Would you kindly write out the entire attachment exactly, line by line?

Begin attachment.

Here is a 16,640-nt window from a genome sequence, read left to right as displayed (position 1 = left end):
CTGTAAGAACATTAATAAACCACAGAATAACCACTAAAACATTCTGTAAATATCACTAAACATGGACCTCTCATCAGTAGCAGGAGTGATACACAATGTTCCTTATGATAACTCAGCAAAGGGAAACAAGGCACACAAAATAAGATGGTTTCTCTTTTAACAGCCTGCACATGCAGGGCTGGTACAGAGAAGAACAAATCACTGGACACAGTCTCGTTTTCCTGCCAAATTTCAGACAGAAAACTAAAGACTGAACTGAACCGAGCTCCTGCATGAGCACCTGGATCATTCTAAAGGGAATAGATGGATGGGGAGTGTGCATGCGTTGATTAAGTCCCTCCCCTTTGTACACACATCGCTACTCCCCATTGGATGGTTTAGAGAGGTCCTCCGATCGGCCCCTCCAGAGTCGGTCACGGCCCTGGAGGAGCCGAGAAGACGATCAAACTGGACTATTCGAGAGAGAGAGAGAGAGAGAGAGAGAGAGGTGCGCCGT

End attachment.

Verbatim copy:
Here is a 16,640-nt window from a genome sequence, read left to right as displayed (position 1 = left end):
CTGTAAGAACATTAATAAACCACAGAATAACCACTAAAACATTCTGTAAATATCACTAAACATGGACCTCTCATCAGTAGCAGGAGTGATACACAATGTTCCTTATGATAACTCAGCAAAGGGAAACAAGGCACACAAAATAAGATGGTTTCTCTTTTAACAGCCTGCACATGCAGGGCTGGTACAGAGAAGAACAAATCACTGGACACAGTCTCGTTTTCCTGCCAAATTTCAGACAGAAAACTAAAGACTGAACTGAACCGAGCTCCTGCATGAGCACCTGGATCATTCTAAAGGGAATAGATGGATGGGGAGTGTGCATGCGTTGATTAAGTCCCTCCCCTTTGTACACACATCGCTACTCCCCATTGGATGGTTTAGAGAGGTCCTCCGATCGGCCCCTCCAGAGTCGGTCACGGCCCTGGAGGAGCCGAGAAGACGATCAAACTGGACTATTCGAGAGAGAGAGAGAGAGAGAGAGAGAGAGGTGCGCCGT